Bulgarian court orders retrial of Paris murder case

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Despite overwhelming evidence supplied by French police against two alleged killers Bulgaria's supreme court has called a retrial.

Sofia – Bulgaria's supreme court of appeal on Monday ordered a retrial of a brutal murder case, overturning two previous acquittals of the alleged killers despite what has been called "overwhelming proof" against them.

Martin Borilski, a 24-year-old Bulgarian law student in Paris, was found dead in his apartment in July 2000 after being stabbed 93 times with a letter knife.

On the evidence of blood-stained clothes found at the crime scene and DNA material under the victim's nails, French investigators decided that two other Bulgarian students were the only people present in the apartment at the time of the killing.

The two suspects -- Georgy Zhelyazkov, 29, and Stoyan Stoichkov, 28 -- returned home shortly after the murder and were tried in Bulgaria.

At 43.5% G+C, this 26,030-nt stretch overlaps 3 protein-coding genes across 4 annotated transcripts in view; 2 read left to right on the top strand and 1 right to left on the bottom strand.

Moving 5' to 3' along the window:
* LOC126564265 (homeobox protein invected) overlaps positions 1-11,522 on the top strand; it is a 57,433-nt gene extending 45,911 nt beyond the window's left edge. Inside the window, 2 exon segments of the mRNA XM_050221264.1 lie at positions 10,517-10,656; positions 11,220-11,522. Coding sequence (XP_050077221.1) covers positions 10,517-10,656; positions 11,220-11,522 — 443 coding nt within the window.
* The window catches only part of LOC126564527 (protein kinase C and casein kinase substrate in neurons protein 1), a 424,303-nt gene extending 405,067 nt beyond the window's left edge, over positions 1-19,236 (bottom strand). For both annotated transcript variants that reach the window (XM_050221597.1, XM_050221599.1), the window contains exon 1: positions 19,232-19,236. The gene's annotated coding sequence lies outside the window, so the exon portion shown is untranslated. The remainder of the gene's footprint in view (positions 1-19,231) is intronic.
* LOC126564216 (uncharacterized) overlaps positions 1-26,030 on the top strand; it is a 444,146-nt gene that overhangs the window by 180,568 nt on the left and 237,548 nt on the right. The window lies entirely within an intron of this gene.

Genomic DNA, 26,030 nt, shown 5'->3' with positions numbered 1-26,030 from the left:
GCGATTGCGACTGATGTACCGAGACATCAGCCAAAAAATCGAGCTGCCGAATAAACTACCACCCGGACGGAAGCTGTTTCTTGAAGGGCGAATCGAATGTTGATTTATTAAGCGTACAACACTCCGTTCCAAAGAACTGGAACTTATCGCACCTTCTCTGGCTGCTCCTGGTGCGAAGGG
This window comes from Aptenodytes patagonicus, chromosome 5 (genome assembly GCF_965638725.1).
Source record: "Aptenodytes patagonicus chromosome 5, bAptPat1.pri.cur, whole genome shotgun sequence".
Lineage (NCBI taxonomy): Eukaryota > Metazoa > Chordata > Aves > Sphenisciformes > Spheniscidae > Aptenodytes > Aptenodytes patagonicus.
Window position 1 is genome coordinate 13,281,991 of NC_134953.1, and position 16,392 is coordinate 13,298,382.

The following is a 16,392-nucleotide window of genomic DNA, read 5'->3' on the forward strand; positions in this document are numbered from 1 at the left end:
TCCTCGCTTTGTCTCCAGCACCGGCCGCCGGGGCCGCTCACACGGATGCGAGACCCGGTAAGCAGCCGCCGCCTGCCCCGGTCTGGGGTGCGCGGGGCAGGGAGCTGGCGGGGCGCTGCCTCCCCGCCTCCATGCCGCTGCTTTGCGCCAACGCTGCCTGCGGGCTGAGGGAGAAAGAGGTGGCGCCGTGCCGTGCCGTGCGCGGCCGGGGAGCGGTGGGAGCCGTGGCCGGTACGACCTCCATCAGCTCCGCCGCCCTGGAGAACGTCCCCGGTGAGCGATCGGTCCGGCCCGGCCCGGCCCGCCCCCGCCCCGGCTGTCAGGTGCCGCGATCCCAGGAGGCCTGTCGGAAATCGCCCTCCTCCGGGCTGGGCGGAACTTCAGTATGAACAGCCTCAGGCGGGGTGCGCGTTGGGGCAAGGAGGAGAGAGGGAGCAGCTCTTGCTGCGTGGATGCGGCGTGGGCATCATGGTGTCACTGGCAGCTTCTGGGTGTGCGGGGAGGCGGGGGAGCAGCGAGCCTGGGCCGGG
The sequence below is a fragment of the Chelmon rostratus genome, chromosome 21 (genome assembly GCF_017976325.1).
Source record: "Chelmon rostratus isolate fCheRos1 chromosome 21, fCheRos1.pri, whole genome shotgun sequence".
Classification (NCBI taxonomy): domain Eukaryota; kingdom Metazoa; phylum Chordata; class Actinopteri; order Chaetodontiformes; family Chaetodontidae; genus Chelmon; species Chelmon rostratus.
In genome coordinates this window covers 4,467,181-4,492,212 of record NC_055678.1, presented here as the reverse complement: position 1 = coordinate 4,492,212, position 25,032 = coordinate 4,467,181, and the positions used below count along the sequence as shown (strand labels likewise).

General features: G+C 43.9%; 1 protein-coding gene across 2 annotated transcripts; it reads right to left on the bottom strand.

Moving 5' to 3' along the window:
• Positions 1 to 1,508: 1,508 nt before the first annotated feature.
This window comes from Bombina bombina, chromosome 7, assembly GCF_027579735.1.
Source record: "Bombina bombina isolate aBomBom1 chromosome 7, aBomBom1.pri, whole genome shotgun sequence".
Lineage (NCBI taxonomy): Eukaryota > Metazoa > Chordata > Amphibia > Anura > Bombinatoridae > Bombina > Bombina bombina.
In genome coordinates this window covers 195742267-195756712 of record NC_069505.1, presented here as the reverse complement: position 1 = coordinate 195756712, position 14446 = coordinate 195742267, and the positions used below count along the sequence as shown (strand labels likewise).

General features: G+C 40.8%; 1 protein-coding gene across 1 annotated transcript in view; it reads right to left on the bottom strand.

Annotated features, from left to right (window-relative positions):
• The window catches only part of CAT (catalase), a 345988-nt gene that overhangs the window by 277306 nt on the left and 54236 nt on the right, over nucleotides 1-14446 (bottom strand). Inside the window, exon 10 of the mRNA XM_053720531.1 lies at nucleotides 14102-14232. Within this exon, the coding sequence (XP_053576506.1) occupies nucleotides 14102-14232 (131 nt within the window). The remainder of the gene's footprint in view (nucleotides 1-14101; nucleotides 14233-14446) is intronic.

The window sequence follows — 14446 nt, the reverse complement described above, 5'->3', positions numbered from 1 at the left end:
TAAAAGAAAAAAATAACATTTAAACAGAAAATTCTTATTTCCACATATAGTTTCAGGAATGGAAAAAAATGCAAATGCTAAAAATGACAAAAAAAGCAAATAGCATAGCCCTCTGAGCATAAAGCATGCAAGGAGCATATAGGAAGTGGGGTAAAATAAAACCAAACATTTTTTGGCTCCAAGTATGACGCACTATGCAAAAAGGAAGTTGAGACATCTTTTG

But despite evidence supplied by the French authorities, the two were acquitted and that acquittal was upheld by a court of appeal earlier this year.

The acquittal angered the French ambassador to Bulgaria, Etienne de Poncins, who said there had been "precise, concurring and overwhelming proof against the two defendants."

Borilski's family also protested the ruling and launched a last appeal of the case at the supreme court of appeal in Sofia.

In its order for a retrial -- which cannot be appealed -- the court decided there were "discrepancies" and "substantial breaches of the rules of procedure for accepting, collecting, verifying and analysing evidence".

Possible motives and probable scenarios had been wrongfully ruled out by the judges, giving priority to the version presented by the two defendants, it said.

AFP / Expatica

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